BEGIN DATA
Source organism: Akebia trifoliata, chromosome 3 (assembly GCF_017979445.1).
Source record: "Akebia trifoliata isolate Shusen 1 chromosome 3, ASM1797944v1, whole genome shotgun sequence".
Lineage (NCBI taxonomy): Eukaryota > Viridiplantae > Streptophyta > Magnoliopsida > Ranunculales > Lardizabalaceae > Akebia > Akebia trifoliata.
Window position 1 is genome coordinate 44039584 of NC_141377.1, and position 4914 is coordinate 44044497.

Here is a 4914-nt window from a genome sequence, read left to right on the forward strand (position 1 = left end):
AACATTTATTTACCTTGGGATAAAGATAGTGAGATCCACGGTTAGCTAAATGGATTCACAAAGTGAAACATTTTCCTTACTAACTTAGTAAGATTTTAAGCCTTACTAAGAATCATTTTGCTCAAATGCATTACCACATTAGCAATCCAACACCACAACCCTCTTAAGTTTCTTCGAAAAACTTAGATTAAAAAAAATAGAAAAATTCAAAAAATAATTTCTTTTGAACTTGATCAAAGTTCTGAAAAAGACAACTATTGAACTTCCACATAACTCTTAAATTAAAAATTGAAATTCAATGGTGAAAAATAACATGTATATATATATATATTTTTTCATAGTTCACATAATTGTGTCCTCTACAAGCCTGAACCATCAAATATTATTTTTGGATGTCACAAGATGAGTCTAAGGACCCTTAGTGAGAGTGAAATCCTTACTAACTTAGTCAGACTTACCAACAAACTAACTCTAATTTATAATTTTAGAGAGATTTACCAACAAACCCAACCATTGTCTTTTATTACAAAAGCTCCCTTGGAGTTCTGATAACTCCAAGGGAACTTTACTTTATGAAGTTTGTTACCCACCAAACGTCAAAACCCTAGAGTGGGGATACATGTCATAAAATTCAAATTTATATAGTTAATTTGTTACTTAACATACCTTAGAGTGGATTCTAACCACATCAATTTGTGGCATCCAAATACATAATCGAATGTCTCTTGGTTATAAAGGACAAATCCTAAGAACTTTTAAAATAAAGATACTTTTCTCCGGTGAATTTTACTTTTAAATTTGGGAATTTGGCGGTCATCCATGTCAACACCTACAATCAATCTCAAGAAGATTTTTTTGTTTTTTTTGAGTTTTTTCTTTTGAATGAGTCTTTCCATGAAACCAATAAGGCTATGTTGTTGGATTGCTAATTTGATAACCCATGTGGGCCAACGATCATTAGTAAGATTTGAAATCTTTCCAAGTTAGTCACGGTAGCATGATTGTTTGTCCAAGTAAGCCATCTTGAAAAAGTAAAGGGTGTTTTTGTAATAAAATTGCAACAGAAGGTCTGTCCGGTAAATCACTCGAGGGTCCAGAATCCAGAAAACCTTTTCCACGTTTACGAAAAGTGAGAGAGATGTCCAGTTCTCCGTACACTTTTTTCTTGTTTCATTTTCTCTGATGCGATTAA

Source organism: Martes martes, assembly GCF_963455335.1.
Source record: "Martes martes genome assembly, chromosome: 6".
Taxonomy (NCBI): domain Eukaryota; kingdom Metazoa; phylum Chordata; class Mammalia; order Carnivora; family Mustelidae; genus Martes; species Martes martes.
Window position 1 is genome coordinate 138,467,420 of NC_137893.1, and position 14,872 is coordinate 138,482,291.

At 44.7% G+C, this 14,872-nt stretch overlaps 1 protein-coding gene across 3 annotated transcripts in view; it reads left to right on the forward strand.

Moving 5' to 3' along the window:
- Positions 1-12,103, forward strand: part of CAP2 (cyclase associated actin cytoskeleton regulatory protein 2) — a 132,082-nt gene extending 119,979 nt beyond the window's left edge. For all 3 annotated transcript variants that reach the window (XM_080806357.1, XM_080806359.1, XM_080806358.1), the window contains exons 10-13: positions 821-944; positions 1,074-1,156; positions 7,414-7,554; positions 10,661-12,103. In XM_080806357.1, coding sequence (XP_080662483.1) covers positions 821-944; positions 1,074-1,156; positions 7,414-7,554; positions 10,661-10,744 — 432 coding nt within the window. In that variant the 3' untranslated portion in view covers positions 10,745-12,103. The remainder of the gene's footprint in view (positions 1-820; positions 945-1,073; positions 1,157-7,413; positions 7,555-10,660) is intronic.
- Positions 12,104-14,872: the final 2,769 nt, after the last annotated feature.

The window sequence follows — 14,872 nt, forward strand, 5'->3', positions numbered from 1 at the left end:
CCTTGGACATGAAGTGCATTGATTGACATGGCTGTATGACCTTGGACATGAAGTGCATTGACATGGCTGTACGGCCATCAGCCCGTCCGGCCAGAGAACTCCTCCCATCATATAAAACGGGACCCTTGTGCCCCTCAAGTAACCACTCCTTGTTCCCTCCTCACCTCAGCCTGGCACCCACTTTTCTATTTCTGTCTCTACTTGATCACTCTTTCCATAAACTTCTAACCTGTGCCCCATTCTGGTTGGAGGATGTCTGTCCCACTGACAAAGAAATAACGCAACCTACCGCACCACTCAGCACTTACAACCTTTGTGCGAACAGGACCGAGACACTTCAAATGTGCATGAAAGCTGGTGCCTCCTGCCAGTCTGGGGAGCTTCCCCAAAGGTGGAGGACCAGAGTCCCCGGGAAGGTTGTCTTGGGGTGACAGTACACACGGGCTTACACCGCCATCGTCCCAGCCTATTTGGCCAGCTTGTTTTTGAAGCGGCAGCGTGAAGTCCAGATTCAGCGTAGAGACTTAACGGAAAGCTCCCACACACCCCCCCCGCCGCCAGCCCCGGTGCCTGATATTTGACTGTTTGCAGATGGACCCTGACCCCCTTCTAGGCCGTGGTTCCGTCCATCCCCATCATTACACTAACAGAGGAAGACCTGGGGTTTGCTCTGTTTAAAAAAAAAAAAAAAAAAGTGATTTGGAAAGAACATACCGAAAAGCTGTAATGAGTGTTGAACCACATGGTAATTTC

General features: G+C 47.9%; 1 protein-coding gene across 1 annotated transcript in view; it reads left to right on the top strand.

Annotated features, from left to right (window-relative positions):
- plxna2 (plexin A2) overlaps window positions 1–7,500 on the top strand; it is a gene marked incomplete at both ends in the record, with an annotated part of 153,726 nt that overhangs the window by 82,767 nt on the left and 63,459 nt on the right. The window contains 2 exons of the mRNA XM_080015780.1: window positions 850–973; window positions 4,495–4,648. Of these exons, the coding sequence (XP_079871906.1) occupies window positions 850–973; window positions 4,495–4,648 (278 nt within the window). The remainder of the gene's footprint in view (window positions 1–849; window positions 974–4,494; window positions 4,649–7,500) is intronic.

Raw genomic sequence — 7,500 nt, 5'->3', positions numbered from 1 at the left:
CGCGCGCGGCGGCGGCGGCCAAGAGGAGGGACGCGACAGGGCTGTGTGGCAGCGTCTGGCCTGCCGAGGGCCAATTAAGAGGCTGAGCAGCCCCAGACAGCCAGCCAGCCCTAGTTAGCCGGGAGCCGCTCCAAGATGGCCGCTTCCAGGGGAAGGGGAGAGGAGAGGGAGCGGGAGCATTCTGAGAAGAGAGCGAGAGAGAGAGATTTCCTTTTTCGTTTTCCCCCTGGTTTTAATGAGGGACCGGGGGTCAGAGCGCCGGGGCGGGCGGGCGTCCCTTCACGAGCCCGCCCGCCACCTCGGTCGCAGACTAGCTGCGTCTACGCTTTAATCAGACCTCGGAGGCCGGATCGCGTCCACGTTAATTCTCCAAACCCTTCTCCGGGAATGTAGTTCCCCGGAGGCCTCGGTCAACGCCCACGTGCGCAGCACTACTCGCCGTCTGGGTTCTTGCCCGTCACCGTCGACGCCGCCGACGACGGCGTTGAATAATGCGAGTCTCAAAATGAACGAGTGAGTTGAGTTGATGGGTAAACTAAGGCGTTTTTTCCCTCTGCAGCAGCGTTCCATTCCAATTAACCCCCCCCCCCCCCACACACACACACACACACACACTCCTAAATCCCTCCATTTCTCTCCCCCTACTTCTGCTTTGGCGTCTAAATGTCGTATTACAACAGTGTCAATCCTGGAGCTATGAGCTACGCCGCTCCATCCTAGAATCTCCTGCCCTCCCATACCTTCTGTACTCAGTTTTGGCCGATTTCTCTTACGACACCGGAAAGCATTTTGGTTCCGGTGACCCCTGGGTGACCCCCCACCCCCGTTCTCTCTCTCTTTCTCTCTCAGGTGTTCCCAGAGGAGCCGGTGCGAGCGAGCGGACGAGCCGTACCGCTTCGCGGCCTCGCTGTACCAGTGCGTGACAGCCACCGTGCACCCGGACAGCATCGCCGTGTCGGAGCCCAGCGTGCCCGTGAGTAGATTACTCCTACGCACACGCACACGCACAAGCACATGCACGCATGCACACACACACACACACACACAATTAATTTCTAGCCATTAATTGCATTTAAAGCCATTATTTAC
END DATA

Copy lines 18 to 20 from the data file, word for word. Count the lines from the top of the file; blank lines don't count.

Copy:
Annotated features, from left to right (window-relative positions):
- plxna2 (plexin A2) overlaps window positions 1–7,500 on the top strand; it is a gene marked incomplete at both ends in the record, with an annotated part of 153,726 nt that overhangs the window by 82,767 nt on the left and 63,459 nt on the right. The window contains 2 exons of the mRNA XM_080015780.1: window positions 850–973; window positions 4,495–4,648. Of these exons, the coding sequence (XP_079871906.1) occupies window positions 850–973; window positions 4,495–4,648 (278 nt within the window). The remainder of the gene's footprint in view (window positions 1–849; window positions 974–4,494; window positions 4,649–7,500) is intronic.

Raw genomic sequence — 7,500 nt, 5'->3', positions numbered from 1 at the left: